Editor's note: As we approach the third anniversary of the earthquake that devastated the lives of so many Haitians, we are asking for your help in raising funds to continue the important work of rebuilding livelihoods in post-earthquake Haiti. Visit www.heifer.org/reachout to learn more and give.
Author's note: In 2012, I traveled to Haiti to spend a couple of weeks visiting projects with Heifer Haiti staff. For previous posts on my trip, see my page.
Toussaint Christophe lives just off the road that takes travelers to nearby Milot, Haiti. There, he earns money by breaking limestone and selling it as construction material.
But not too far from his house, Toussaint also cultivates yams, bananas and beans and takes care of four goats and a cow--all of which came from Heifer through the From the Ground Up project. The crops and livestock will supplement both his diet and income.
"Since I was a young man, I've seen people with cows," Toussaint said. "This is the first time I've had one."
Goats are a more familiar sight to Toussaint. His parents raised and bred goats, and he began helping the effort as soon as he was able. At age 14, he received his first goat. Shortly after, Toussaint's family was robbed of all 15 of their goats, and he, his parents and six siblings had to rely solely upon selling bananas and yams to the market.
Compounding the situation, the family's house burned down a few years later. The fire killed one of his brothers and left another paralyzed. Toussaint's family never found out how the house burned down, but they suspect it was arson. Around the same time, four of his siblings became ill with asthma problems.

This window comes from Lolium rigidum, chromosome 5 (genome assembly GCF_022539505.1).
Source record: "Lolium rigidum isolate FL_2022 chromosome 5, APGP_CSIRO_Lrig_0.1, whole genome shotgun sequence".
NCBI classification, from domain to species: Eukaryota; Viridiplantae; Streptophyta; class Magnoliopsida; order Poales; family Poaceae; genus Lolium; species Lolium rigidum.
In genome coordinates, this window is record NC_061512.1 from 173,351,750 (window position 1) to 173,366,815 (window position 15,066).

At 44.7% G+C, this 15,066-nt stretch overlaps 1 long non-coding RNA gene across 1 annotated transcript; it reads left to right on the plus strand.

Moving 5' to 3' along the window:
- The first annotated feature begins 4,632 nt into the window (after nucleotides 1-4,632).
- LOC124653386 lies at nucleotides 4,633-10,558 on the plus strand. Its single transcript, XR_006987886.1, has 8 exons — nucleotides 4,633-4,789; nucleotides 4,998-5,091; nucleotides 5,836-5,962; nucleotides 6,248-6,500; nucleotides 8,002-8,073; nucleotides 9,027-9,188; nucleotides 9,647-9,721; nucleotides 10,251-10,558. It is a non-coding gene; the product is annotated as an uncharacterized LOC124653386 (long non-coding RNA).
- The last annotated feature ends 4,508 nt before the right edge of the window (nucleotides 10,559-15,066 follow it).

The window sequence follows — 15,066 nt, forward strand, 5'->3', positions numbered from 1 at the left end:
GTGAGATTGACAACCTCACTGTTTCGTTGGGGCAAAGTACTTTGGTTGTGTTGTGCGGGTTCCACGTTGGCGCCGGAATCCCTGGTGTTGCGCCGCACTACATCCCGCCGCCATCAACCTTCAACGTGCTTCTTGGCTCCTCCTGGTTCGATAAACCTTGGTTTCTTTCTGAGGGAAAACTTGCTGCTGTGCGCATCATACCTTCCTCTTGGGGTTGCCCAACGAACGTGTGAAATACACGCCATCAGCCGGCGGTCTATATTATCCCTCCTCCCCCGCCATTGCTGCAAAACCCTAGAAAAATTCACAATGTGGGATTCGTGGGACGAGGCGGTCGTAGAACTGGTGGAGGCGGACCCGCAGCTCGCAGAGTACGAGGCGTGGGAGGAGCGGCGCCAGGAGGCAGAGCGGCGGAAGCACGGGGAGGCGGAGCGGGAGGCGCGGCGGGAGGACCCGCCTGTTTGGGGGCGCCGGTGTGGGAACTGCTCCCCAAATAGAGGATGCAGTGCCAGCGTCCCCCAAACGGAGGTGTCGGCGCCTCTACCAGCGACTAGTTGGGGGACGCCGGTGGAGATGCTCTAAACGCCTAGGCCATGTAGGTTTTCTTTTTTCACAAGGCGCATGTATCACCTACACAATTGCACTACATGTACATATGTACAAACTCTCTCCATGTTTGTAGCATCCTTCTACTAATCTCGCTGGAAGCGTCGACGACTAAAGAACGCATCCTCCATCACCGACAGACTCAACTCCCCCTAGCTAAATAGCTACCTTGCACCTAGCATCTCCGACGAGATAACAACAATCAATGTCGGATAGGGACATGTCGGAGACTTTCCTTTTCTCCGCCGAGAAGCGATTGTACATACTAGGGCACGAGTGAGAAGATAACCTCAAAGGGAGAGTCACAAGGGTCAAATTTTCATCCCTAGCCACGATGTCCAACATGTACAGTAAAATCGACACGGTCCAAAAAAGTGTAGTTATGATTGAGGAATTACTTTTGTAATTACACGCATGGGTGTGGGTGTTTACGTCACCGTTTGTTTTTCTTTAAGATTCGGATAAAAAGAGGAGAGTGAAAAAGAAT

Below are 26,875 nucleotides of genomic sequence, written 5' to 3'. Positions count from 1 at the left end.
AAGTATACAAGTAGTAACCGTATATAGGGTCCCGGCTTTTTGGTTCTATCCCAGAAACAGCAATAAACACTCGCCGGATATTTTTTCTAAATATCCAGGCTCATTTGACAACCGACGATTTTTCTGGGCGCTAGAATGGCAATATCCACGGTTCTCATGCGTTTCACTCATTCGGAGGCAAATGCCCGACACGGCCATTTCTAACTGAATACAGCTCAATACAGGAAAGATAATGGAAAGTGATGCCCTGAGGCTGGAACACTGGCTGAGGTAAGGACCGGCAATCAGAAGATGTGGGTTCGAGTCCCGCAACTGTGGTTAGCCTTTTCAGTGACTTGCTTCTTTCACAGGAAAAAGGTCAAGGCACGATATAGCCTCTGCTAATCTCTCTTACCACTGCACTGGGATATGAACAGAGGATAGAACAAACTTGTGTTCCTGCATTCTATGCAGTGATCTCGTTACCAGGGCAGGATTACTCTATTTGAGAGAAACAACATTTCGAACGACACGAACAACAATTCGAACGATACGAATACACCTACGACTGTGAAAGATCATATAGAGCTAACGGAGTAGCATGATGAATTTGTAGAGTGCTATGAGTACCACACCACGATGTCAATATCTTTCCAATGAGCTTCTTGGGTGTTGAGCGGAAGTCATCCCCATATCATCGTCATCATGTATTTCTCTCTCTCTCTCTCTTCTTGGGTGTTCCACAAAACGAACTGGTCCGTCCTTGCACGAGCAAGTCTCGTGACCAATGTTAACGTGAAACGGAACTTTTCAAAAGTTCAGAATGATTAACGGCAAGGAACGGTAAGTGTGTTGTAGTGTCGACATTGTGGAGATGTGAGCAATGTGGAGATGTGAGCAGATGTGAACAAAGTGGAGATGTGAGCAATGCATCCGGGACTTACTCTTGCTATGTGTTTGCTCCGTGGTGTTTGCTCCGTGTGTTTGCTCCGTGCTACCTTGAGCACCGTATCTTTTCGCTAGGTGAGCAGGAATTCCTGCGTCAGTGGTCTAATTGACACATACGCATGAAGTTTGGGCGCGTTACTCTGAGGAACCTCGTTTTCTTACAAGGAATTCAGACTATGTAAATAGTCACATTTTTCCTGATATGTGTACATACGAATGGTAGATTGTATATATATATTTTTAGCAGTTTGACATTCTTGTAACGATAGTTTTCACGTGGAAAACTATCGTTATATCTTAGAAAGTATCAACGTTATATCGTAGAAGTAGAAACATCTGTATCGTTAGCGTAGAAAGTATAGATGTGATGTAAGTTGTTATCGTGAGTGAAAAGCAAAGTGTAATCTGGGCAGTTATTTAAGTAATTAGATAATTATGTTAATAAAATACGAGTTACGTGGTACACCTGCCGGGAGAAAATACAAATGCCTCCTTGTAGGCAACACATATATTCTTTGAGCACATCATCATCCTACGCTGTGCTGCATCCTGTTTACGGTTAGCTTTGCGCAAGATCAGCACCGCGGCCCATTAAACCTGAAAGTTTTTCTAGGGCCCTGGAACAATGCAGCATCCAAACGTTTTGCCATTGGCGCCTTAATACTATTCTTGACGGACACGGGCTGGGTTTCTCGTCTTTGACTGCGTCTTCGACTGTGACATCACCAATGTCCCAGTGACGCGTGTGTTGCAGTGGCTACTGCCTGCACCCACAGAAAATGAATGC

After the fire, Toussaint dropped out of school to help support his family.
"The first time I went to school, I was 17 because my parents were not supportive of that kind of thing," he said. "When the house burned, we lost everything. (My parents) wanted me to work."
Toussaint's children, however, are getting the opportunity he never had. Both of his sons, who are in their mid-20s, are in secondary school in Cap Haitien, about 12 miles away.
And Toussaint's informal education has continued through Heifer trainings.
"I have had many trainings... (including) techniques for dividing yam roots and goat production," he said. "I can now treat some of the kinds of diseases that goats have. In the past, I (would have) to pay a veterinarian for everything the goats needed. Now, I can give a first examination or first aid to the goats."
The project with Heifer marks the first time Toussaint has owned goats since his teenage years, and this is not something he takes lightly.
"I take care of (the goats) as well as I would a person," he said. "I like to see them right."